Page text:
The Student News Site of Texas A&M University - College Station

The Battalion

The Student News Site of Texas A&M University - College Station

The Battalion

The Student News Site of Texas A&M University - College Station

The Battalion

The intersection of Bizzell Street and College Avenue on Monday, Jan. 22, 2024.
Farmers fight Hurricane Beryl
Aggies across South Texas left reeling in wake of unexpectedly dangerous storm
J. M. Wise, News Reporter • July 20, 2024
Duke forward Cooper Flagg during a visit at a Duke game in Cameron Indoor Stadium. Flagg is one fo the top recruits in Dukes 2025 class. (Photo courtesy of Morgan Chu/The Chronicle)
From high school competition to the best in the world
Roman Arteaga, Sports Writer • July 24, 2024

Coming out of high school, Cooper Flagg has been deemed a surefire future NBA talent and has been compared to superstars such as Paul George...

Bob Rogers, holding a special edition of The Battalion.
Lyle Lovett, other past students remember Bob Rogers
Shalina Sabih July 15, 2024

In his various positions, Professor Emeritus Bob Rogers laid down the stepping stones that student journalists at Texas A&M walk today, carving...

The referees and starting lineups of the Brazilian and Mexican national teams walk onto Kyle Field before the MexTour match on Saturday, June 8, 2024. (Kyle Heise/The Battalion)
Opinion: Bring the USWNT to Kyle Field
Ian Curtis, Sports Reporter • July 24, 2024

As I wandered somewhere in between the Brazilian carnival dancers and luchador masks that surrounded Kyle Field in the hours before the June...

‘The Beach Bum’ is a perfect hangout movie

Photo by Creative Commons

“The Beach Bum” has an all-star cast including Matthew McConaughey, Snoop Dogg, Jimmy Buffett and Zac Efron.

Harmony Korine has represented the boundary-pushing spirit of American independent cinema since the 90s, famous for his distinctive, trailblazing depiction of the lost voices of the United States. His latest work, “The Beach Bum,” provides a sharp critique of American culture’s obsession with searching for meaning in an arbitrary world, while providing a lifeline to creativity within American cinema.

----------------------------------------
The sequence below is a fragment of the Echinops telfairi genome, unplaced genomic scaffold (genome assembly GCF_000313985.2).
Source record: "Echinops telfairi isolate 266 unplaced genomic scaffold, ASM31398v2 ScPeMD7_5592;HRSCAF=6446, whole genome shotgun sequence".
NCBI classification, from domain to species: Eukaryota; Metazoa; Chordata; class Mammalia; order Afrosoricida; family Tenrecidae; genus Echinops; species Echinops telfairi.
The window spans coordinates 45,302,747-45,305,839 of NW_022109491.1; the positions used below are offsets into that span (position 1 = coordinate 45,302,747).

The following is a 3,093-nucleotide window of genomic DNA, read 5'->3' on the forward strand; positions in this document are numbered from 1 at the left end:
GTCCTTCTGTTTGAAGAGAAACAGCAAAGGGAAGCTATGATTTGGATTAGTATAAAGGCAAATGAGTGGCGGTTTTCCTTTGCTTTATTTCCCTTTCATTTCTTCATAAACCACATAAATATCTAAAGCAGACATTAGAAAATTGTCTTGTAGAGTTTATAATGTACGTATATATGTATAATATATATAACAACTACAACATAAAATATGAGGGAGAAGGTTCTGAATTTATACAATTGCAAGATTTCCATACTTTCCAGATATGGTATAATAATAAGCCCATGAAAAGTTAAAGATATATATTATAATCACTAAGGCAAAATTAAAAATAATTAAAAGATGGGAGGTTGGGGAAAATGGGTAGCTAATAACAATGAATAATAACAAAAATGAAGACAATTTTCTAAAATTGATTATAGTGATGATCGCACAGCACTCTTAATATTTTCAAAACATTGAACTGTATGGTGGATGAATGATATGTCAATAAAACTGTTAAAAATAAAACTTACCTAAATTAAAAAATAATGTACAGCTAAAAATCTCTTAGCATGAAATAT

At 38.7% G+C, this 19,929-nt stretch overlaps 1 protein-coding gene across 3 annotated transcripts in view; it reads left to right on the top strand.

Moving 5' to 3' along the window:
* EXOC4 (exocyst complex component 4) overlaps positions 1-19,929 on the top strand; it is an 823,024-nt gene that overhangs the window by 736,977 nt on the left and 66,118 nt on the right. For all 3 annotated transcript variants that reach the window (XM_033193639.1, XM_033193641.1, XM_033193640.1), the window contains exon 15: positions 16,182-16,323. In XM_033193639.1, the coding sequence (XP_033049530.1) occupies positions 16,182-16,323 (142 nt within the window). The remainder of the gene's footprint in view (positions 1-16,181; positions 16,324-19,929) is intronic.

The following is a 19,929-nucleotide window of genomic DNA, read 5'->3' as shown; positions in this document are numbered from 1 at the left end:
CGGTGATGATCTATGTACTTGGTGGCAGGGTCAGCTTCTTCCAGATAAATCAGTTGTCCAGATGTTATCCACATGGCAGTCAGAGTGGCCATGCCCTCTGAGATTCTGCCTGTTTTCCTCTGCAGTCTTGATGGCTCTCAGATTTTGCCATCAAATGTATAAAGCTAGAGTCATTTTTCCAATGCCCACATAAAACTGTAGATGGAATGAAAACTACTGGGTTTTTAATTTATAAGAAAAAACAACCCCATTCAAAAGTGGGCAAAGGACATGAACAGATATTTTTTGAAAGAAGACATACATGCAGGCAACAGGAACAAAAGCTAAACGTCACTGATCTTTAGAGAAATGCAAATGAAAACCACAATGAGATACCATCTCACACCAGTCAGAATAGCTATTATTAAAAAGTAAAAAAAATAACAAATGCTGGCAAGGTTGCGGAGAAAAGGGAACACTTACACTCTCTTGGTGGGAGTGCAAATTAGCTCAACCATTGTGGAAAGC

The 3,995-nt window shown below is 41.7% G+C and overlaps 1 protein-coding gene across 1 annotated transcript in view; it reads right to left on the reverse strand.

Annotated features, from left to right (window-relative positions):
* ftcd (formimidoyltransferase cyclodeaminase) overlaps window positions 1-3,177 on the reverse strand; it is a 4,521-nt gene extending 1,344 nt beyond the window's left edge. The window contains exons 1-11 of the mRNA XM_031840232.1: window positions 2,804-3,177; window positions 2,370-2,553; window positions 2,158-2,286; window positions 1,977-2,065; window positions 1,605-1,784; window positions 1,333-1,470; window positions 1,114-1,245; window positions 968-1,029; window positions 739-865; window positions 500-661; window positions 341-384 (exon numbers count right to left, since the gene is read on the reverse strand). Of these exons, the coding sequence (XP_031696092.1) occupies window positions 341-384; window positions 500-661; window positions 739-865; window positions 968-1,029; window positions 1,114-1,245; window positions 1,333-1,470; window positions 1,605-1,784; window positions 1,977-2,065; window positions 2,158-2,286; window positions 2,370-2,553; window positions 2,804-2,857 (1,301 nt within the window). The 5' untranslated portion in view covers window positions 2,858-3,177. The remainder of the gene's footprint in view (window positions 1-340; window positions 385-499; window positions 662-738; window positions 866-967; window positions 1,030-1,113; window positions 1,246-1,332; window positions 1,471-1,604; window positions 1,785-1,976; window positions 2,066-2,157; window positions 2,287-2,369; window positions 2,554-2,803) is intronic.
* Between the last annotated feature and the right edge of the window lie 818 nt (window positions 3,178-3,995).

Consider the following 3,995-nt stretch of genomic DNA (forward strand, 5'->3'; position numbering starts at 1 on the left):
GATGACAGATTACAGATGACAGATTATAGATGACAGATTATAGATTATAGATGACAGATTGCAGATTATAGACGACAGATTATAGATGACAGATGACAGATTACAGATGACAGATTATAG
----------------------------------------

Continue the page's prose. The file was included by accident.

“The Beach Bum” follows the aimless misadventures of Moondog, who could be played by none other than Matthew McConaughey, as he indiscriminately lives his flamboyant, independent lifestyle.
Thematically, the film contrasts well with the depiction of self-indulgence in pursuit of rebellion seen in “Spring Breakers,” but Korine purposely strips his narrative of even the slightest aspect of structure so audiences reflect the disaffected relationship of Moondog and his environment.
Korine’s undercurrent of anarchy to cinema standards has always influenced his work, yet “The Beach Bum” provides a new layer of creativity to his filmography.
In the 90s, Korine was the only American director to follow the Danish film movement, Dogme 95, founded by Lars Von Trier and Thomas Vinterberg. Von Trier and Vinterberg’s movement provided guidelines for art films with the intent to take creative power from film studios and give creative freedom back to the director. Korine embraced this doctrine, and “The Beach Bum” is a modern interpretation of the Dogme 95 movement.
Korine’s lack of narrative structure or character arch serves as more than a simple deviation from usual American cinema. It allows Korine’s cultural dissection to be on full display, and his constant cinematic subversions continue to keep the audience engaged throughout the runtime. Without Korine’s decision to eschew structure, his themes and McConaughey’s performance would not have the desired impact.
Korine’s directorial influence is overtly obvious throughout the runtime, but he rests the success of the narrative on the immense acting talent of McConaughey. Between crushed tallboy cans of Pabst Blue Ribbon and burrito-sized joints, McConaughey’s immense screen presence allows Moondog to embody the American spirit of reckless abandon.
Korine populates Moondog’s life with a stellar supporting cast, which seemingly enters and exits the narrative just like the tide on the shore of the Florida keys. McConaughey embodies Moondog, and the line between actor and role is more than just blurred.
Korine’s screenplay displays his sharp, fundamental understanding of classical American storytelling, yet this knowledge is used to undermine each aspect of Hollywood style. However, while the characters in his films seem to spit in the face of their environment simply for the enjoyment of rebellion, Korine’s punk approach to cinema is anything but solely self-indulgent.
Moondog’s recklessness directly reflects Korine’s recklessness, which reflects that of the audience. Much like McConaughey’s embodiment of Moondog, Korine’s art exists on the murky border of cultural depiction or criticism and his own version of American neorealism.
Cole Fowler is an English junior and columnist for The Battalion.

Leave a Comment
Donate to The Battalion

Your donation will support the student journalists of Texas A&M University - College Station. Your contribution will allow us to purchase equipment and cover our annual website hosting costs.

More to Discover
Donate to The Battalion

Comments (0)

All The Battalion Picks Reader Picks Sort: Newest

Your email address will not be published. Required fields are marked *